• “The Murder Game” was my introduction to Ben & Polly in fiction. It made me want to track down anything that existed of their adventures.

        I’m midway through Gareth Roberts’ “The Well-Mannered War” at the moment and it’s magical. He was born to write that team. Next in queue is The Empire of Glass.

  6. keith say said:

    i think at the time we knew that allot of the NA’s were a bit dodgy but there was nothing else to feed the Who hunger! it did get a bit frustration that books sold under the Dr Who banner would hardly ever feature Dr Who! i really got into them when Cwej was introduced, as a gay man it was nice to have a fit guy in the TARDIS!

  7. I am a female fan of the New Adventures, and to a lesser extent the BBC 8th Doctor Adventures. I was in college when the NAs started, and still nascent in my feminism, but I definitely remember beeing skeeved out by Timewyrn: Genesys. If Exodus hadn’t been so entertaining, and Revelation so groundbreaking, I probably would not have continued with the series. As it was, I read the NAs religiously, and the 8DAs in a more haphazard fashion, concentrating like Tansy on the authors I had a good track record with.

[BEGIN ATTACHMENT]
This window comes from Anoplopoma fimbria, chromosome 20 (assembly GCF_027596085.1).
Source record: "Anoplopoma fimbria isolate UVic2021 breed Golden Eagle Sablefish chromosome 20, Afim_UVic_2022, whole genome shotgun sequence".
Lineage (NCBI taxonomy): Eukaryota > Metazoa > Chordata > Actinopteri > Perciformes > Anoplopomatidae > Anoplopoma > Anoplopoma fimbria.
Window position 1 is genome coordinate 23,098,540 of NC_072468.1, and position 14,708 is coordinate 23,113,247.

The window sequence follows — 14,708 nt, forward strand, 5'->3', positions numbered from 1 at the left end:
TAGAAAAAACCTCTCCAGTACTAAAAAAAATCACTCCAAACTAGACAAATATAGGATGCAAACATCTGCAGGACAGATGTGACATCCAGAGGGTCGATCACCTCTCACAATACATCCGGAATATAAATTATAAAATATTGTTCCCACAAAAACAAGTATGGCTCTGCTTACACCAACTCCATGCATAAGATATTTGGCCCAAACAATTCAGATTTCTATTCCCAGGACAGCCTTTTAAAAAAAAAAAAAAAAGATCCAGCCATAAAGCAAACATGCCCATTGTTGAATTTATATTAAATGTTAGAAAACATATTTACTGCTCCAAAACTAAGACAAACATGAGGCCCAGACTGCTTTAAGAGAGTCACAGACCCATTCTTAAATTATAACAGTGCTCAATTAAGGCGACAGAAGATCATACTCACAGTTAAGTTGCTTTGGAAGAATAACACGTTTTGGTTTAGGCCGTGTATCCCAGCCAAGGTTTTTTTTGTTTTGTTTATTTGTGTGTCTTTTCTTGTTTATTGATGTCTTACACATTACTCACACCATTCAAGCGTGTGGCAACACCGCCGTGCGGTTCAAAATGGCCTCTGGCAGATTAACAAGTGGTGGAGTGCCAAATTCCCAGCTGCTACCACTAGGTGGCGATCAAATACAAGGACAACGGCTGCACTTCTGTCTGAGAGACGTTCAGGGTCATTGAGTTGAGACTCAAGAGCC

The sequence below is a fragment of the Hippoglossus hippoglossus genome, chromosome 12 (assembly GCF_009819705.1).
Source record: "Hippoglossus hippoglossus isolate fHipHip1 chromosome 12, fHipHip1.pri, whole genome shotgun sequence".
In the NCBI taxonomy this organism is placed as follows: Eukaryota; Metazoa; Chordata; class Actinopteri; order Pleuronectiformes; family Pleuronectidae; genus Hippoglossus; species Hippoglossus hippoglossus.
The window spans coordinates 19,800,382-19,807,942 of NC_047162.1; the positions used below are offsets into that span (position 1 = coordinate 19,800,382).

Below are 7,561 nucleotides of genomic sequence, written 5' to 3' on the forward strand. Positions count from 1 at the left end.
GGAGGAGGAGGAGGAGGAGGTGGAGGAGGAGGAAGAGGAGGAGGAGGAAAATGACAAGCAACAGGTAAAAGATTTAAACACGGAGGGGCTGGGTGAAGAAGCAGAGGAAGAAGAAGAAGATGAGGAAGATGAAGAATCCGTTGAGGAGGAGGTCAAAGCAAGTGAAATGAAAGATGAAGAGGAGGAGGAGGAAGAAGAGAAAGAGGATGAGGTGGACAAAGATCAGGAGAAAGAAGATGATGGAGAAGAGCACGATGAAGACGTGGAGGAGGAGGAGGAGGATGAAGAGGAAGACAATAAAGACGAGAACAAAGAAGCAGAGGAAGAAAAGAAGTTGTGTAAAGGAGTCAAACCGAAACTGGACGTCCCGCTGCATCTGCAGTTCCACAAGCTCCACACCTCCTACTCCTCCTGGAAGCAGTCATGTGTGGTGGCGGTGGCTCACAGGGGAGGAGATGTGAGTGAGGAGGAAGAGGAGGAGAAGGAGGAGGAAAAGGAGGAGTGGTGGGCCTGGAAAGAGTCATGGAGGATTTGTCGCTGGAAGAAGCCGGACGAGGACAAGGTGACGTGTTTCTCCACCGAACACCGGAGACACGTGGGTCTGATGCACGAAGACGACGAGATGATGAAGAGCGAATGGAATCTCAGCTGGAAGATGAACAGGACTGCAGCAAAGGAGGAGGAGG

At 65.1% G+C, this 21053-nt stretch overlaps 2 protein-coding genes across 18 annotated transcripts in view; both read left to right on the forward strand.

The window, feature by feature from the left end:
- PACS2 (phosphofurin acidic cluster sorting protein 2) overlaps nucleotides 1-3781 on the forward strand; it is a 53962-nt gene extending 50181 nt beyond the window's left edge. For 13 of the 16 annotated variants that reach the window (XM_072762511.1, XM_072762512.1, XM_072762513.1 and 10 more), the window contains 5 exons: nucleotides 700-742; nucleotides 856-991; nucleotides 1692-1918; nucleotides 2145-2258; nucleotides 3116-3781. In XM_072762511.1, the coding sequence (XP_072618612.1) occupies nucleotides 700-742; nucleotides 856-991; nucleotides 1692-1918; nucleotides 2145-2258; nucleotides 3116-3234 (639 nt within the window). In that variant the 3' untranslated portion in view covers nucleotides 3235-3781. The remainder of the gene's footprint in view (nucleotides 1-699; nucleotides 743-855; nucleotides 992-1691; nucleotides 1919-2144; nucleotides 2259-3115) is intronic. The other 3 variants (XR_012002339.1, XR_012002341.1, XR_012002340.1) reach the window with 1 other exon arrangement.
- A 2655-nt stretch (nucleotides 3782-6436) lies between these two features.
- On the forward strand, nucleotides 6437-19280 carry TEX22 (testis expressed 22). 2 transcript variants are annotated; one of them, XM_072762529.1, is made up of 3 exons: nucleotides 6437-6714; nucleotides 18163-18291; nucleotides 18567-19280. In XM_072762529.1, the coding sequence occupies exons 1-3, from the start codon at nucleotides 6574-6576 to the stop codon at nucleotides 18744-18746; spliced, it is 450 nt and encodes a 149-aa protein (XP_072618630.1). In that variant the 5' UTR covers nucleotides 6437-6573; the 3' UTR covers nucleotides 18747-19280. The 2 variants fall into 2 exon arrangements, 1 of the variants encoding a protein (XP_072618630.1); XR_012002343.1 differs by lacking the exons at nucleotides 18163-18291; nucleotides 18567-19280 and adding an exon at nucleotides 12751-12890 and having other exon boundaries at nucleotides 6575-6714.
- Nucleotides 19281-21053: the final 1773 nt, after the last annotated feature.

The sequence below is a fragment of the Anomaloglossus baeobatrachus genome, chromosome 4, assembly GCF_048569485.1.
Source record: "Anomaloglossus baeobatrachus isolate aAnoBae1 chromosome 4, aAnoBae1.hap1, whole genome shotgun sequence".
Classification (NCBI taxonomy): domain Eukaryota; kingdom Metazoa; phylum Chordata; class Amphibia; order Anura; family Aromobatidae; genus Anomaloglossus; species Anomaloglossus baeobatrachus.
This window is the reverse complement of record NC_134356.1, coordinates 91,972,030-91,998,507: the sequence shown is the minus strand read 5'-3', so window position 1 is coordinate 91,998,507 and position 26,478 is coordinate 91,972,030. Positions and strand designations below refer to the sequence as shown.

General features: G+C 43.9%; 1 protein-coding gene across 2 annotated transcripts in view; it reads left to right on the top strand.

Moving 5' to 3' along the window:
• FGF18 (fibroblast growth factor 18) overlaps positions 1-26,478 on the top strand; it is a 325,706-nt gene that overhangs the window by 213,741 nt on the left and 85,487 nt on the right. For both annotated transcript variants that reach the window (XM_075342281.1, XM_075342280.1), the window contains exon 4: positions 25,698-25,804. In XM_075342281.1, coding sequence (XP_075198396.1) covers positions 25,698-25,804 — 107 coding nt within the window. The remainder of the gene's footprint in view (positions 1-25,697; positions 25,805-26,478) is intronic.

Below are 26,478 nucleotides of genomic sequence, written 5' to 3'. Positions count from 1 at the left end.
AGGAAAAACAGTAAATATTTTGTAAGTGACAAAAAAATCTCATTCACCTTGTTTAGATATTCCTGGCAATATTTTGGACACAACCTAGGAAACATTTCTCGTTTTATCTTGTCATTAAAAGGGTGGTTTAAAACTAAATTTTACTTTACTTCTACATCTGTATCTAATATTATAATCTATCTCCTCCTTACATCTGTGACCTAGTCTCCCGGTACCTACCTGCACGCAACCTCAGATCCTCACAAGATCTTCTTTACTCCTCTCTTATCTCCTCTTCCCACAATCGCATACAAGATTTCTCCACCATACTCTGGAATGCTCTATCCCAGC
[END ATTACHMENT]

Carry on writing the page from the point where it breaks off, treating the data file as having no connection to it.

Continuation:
I would encourage you all to read the whole 4-book series. Paul Cornell’s Timewyrm: Revelation is in many ways still my favorite thing he has written for Doctor Who (tied closely with Human Nature, the book).

    I will add that the 7th Doctor is my least favorite from the classic series, and I particularly disliked his manipulative nature. This ebbs and flows throughout the NAs, and I feel that some authors (especially Cornell) tried to course-correct a bit, only to have the next author ramp it back up. Despite any dissatisfaction I felt, I remained loyal to the books because they were all we had. I never got on board with Big Finish due to several factors, one being that I was more interested in the continuing story and not past Doctors, another being that they were too expensive for me at the time. The books remained a cheap fix and I was invested in them until the end.